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How the Bible’s Original Audience “Read” Scripture: An Interview with Tom Meyer

Today, we take for granted our ability to have the biblical text at our fingertips – almost anywhere. According to one study, 89% of American households own at least one bible and the average American household owns 4.1 bibles (not even to mention the digital copies we carry in our pockets and backpacks).This wide-access to […]

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Interview with Brad Gray, author of Make Your Mark

In this eighteen minute video, I talk with author and pastor, Brad Gray about his new book Make Your Mark; Getting Right what Samson got Wrong. His book takes a new look at the character of Samson from the book of Judges. Using all of the archaeological, cultural and linguistic data available to him, Gray, […]

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A view from the Chasm: Four changes biblical scholars need to make if they wish to positively engage faith communities.

Dr. Eric M. Meyers in an article published in the March/April issue of Biblical Archaeology Review (published online here) has argued that an “impenetrable divide” exists between academic biblical and archaeological studies and lay/pastoral engagement with the same material. As someone who attempts to stand in the chasm, attempting to find points of application and […]

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Part 3: Do Ancient Near-Eastern studies cause a crisis for Biblical faith?

Now that we’ve covered how the biblical text can interact with the cultures that surround it in Part 1 and the Crisis of faith that can Cause in Part 2, I would like to explore how Elijah responds to this encultured self-revelation of God Reconciling a worldly text to a transcendent God       […]

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Part 2: Do Ancient Near-Eastern Studies cause a crisis for biblical faith?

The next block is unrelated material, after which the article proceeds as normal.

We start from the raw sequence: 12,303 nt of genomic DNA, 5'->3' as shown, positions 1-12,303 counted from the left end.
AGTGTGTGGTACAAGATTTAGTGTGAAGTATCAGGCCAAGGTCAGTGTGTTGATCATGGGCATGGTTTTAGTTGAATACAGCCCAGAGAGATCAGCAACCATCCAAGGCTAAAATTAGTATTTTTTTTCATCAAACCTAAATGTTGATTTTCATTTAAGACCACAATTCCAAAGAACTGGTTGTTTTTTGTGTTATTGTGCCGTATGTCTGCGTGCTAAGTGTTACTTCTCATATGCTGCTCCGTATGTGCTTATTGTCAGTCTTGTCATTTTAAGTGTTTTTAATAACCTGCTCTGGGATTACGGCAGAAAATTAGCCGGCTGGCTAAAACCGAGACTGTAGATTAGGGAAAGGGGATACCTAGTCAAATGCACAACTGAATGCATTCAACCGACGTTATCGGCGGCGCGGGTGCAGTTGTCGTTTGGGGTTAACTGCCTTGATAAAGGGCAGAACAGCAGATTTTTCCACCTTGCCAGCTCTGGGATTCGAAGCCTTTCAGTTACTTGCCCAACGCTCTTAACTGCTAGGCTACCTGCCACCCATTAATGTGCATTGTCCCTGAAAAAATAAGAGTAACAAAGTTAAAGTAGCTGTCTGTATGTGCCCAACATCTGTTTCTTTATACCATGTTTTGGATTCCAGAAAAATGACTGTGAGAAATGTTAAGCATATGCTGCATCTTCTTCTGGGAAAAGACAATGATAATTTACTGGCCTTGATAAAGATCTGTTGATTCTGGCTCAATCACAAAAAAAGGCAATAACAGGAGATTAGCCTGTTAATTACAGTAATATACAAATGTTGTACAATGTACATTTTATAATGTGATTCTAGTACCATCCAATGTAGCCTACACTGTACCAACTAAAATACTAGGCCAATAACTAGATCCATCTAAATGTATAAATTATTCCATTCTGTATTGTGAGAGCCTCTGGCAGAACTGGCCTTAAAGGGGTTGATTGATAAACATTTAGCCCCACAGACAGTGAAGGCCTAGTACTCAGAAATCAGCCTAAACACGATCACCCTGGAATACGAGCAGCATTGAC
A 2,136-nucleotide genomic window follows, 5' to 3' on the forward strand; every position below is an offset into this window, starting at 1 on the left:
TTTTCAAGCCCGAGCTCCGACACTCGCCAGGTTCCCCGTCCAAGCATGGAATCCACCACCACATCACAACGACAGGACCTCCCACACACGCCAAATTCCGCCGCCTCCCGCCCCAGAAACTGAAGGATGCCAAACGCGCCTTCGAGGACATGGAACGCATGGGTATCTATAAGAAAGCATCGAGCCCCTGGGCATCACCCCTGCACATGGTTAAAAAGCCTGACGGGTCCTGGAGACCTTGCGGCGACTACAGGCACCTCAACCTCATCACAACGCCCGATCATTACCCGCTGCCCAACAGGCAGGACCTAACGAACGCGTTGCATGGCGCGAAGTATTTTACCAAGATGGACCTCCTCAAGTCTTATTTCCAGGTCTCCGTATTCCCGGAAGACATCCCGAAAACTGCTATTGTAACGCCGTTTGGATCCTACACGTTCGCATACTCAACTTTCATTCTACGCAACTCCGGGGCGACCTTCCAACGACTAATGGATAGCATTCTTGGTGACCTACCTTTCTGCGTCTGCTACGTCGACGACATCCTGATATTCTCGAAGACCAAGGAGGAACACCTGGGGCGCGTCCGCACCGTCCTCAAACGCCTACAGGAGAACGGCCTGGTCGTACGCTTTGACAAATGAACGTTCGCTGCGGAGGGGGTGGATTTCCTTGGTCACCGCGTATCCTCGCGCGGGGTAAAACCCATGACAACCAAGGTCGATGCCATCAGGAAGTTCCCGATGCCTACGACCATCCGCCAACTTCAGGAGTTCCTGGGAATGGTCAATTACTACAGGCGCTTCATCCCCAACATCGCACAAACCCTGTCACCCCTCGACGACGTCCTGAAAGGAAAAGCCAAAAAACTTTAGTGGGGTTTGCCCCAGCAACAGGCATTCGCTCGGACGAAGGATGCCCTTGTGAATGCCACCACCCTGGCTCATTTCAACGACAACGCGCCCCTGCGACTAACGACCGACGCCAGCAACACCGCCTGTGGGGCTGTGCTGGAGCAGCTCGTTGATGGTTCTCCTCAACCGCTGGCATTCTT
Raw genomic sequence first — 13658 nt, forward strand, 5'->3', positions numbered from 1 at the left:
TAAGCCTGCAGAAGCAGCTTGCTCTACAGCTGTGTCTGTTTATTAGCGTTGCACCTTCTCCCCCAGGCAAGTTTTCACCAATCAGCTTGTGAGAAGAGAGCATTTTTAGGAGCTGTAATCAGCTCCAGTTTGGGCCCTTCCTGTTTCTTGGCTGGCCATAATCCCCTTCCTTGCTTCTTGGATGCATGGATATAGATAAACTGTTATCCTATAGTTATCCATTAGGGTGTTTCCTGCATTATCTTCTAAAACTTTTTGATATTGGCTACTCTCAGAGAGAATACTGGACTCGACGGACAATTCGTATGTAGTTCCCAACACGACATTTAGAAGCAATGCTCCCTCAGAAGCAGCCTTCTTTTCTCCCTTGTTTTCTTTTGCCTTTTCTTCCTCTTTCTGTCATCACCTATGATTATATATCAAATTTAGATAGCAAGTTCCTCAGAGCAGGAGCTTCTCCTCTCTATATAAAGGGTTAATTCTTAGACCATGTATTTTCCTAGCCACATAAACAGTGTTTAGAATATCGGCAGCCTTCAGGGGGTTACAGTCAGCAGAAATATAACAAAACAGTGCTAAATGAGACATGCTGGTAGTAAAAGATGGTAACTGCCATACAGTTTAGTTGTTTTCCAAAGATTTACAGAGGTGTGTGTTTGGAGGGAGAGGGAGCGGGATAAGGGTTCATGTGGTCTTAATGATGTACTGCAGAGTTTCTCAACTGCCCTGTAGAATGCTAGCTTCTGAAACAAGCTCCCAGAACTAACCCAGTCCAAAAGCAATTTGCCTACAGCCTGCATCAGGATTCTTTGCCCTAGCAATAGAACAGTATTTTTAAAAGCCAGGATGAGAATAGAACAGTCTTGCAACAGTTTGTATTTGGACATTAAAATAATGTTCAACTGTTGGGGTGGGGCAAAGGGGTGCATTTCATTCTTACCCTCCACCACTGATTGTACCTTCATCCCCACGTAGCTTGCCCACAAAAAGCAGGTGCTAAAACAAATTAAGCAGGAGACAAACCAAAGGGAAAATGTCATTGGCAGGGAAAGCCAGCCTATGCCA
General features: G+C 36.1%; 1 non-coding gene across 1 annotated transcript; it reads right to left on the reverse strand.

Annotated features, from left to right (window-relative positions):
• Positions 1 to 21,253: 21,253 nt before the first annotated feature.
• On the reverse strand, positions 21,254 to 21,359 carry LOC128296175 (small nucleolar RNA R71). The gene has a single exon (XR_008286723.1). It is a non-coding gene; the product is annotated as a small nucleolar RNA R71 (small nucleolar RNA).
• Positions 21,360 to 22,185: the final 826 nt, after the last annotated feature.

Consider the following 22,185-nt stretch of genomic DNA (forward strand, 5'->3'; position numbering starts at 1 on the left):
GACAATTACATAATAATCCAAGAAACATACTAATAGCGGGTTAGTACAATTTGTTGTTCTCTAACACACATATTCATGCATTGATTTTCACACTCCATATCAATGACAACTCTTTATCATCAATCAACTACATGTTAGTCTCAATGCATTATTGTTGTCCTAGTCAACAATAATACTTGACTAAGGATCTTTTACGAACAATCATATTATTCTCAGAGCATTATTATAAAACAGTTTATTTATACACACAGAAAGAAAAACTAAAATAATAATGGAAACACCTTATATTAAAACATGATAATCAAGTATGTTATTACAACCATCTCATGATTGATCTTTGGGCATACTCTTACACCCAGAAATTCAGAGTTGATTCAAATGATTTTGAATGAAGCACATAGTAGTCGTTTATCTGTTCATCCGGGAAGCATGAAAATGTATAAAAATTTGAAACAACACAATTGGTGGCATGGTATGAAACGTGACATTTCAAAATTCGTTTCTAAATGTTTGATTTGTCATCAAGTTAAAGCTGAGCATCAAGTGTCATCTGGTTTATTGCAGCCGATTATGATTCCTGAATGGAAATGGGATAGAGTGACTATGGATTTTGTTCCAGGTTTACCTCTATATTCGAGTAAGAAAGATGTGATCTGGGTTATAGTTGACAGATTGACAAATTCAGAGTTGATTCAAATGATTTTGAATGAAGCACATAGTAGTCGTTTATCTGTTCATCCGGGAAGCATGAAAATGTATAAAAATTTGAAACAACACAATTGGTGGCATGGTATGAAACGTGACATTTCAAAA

Elijah’s Crisis As we discussed in Part 1, the biblical text continually interacts with, adopts, rejects, augments, and ignores the cognitive environment of the ancient Near-East in a thousand different ways. In some instances, the interaction of the biblical text with the cultural environment of extra-biblical sources has led to a crisis of faith for […]

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Part 1: Do ancient Near-Eastern studies cause a crisis for biblical faith?

The flurry of reviews about this weekend’s opening of Darren Aronofsky’s Noah, have also meant that media outlets and commentators have highlighted the many extra-biblical versions of the deluge narrative in hopes of accounting for and commenting on Aronofsky’s unique reimagining of the well-worn tale.  With the veritable flood of extra-biblical texts being presented to […]

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Should we construct biblical narratives from archaeological facts?

Archaeologists tend to be storytellers. While I worked at Ashkelon, one of my most respected supervisors had an uncanny ability to stretch out long, detailed stories about the people who might have inhabited a space using nothing more than a mudbrick hearth and a few associated walls. The stories were captivating. They were more than […]

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Seven Resources to Help you Preach the Context of Scripture

Graeme Goldsworthy in his preface to Preaching the Whole Bible as Christian Scripture laments the neglect of biblical theology in evangelical preaching. He argues that in drawing out the deeper theological implications of scripture in our sermons our audience gains better access to the foundation of Christ in all scripture. If I were to write […]

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Brothers, everyone is part of the priesthood

 am so thankful for a handful of authors and theologians who ministered to me, through no knowledge of their own, at the beginning stages of my career in Biblical Archaeology. One such author was John Piper, who’s short essays in Brothers, We are not Professionals both challenged and encouraged me as I began my studies. […]

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